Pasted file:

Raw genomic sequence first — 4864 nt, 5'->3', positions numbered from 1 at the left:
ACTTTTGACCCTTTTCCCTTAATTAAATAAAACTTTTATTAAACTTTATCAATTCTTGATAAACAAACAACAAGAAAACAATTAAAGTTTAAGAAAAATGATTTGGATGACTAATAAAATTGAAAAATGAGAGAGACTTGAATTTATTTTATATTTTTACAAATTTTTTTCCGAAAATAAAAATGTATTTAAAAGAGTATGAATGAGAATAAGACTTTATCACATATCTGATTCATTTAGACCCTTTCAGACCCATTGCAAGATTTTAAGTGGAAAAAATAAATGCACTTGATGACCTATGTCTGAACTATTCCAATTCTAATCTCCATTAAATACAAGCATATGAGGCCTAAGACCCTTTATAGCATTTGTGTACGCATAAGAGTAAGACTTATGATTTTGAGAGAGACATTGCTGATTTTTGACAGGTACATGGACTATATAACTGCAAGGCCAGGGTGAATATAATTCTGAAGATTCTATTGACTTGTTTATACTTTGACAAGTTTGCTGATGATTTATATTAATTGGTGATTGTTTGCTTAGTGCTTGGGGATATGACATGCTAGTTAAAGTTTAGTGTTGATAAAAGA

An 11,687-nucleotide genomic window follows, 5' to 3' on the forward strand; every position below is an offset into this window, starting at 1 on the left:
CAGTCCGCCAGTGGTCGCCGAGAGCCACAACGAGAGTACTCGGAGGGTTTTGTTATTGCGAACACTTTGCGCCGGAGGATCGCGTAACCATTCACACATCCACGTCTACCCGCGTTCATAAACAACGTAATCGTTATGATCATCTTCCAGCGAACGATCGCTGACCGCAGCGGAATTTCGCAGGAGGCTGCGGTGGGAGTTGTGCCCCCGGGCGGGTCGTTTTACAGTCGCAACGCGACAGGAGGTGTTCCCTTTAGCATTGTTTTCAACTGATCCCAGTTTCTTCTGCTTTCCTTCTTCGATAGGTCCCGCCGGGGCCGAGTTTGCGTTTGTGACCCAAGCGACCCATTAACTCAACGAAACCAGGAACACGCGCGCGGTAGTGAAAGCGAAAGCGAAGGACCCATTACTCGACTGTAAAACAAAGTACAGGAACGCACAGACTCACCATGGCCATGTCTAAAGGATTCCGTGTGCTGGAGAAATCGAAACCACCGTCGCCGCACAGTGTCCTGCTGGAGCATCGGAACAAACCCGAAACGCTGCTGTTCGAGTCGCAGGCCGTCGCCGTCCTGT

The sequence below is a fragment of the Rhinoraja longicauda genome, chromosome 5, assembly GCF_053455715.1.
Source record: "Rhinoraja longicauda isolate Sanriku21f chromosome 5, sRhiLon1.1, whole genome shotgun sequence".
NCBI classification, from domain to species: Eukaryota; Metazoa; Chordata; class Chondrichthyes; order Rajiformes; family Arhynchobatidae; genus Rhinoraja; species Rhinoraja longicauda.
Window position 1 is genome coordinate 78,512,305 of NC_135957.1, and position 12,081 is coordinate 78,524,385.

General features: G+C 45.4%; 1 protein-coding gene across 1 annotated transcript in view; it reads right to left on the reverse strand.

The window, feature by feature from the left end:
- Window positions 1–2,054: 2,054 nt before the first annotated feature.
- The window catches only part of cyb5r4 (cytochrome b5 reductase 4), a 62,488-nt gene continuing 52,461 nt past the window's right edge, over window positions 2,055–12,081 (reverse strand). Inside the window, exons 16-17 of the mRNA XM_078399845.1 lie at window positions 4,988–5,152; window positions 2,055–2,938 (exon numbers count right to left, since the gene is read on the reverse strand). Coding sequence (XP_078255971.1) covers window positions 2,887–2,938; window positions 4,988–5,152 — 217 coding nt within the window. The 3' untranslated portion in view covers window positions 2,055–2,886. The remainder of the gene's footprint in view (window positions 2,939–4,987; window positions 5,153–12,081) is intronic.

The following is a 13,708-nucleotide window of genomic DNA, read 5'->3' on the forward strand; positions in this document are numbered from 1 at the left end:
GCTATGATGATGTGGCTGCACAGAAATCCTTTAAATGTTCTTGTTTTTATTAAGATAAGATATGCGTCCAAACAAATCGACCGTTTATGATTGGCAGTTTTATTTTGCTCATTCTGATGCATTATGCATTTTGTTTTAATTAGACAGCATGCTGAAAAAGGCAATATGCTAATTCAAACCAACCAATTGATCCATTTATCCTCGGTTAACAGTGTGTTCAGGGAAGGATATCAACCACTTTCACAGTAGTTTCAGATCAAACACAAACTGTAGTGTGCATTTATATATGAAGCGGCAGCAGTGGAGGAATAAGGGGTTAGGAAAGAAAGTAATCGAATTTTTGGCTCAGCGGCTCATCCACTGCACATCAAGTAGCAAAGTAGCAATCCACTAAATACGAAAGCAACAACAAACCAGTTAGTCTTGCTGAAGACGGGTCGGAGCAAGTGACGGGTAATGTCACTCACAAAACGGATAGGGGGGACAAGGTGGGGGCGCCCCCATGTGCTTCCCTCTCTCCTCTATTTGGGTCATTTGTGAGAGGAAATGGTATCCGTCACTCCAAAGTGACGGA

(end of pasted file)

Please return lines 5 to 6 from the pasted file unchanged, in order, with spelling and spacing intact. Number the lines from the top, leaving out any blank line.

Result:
The sequence below is a fragment of the Rhinoraja longicauda genome, chromosome 5, assembly GCF_053455715.1.
Source record: "Rhinoraja longicauda isolate Sanriku21f chromosome 5, sRhiLon1.1, whole genome shotgun sequence".